The problem of alien artifacts on the Earth’s Moon has been re-examined. There are many reasons why the Moon is one of the best places to possess evidences of past visitations to the inner solar system by technological alien life, and the reasons are elaborated. The Moon has not been yet examined closely enough to rule out alien artifacts. We must not be too exclusionary of candidates for more in-depth examination if aliens have deliberately camouflaged or simply discarded artifacts without intending for them to noticed. In light of this, search strategies which involve statistical examination of anomalous pixels or searches near unusual resource-bearing places on the Moon (such as the lunar poles, where there may be ice) may prove fruitful, especially if we carefully distinguish between anomalous candidates and actual discoveries of alien artifacts.

Title: Archaeological aspect of lunar explorations
Authors: Arkhipov, A. V.
Publication: Astronomicheskij Vestnik (ISSN 0320-930X), vol. 28, no. 4-5, p. 211-214
Publication Date:00/1994
The evolution of small (1-10 cm) artifacts and optical surfaces on the Moon is considered. For the first time the theory of chaotic motions of small objects by weak meteoroids’ shocks is formed. The results obtained could be used for lunar archaeological and ecological studies, as well as for resolution of some geological problems.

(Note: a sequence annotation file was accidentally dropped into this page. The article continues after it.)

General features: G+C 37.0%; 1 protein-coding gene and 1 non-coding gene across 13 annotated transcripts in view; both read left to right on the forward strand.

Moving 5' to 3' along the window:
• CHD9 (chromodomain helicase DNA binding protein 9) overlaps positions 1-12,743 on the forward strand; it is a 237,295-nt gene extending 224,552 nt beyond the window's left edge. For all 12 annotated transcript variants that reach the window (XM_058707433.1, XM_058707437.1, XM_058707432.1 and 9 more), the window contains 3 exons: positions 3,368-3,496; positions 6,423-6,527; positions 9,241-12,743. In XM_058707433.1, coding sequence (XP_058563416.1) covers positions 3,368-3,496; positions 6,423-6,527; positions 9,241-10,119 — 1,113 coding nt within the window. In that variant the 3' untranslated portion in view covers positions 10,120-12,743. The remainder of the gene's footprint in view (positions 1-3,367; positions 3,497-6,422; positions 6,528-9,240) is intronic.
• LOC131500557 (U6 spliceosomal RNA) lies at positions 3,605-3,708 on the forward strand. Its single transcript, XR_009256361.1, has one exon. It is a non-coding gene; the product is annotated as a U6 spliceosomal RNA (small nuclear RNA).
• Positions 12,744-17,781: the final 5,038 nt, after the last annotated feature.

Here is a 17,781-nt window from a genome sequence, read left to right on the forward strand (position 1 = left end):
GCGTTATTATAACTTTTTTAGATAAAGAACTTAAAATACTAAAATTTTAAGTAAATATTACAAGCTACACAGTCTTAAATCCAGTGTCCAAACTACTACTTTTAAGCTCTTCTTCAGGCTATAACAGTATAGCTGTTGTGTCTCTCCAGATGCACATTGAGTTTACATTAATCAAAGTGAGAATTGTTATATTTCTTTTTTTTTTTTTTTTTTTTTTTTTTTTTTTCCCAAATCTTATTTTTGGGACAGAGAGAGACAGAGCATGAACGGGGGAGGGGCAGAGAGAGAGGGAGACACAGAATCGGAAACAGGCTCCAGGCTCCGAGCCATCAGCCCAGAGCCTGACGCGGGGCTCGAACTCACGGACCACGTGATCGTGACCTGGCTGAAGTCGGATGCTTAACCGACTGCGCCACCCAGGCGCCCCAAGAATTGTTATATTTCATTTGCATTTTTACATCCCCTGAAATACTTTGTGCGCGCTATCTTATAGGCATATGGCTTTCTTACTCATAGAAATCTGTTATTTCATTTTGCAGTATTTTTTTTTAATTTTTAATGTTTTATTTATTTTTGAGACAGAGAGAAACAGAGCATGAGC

Title: On the likelihood of non-terrestrial artifacts in the Solar System
Authors: Haqq-Misra, Jacob; Kopparapu, Ravi Kumar
Affiliation: AA(Blue Marble Space Institute of Science, PO Box 85561, Seattle, WA 98145, USA; Rock Ethics Institute, Pennsylvania State University, 201 Willard Building, University Park, PA 16802, USA), AB(Department of Geosciences, Pennsylvania State University, 443 Deike Building, University Park, PA 16802, USA)
Publication: Acta Astronautica, Volume 72, p. 15-20.
Publication Date:03/2012
Extraterrestrial technology may exist in the Solar System without our knowledge. This is because the vastness of space, combined with our limited searches to date, implies that any remote unpiloted exploratory probes of extraterrestrial origin would likely remain unnoticed. Here we develop a probabilistic approach to quantify our certainty (or uncertainty) of the existence of such technology in the Solar System. We discuss some possible strategies for improving this uncertainty that include analysis of moon- and Mars-orbiting satellite data as well as continued exploration of the Solar System.

Title: Searching for alien artifacts on the moon
Authors: Davies, P. C. W.; Wagner, R. V.
Affiliation: AA(Beyond Center for Fundamental Concepts in Science at Arizona State University, PO Box 871504 Tempe, AZ 85287, USA), AB(School of Earth and Space Exploration Lunar Recon Oribiter Sci Ops Cn, Arizona State University, Tempe, AZ, 85287, USA)
Publication: Acta Astronautica, Volume 89, p. 261-265.
Publication Date:08/2013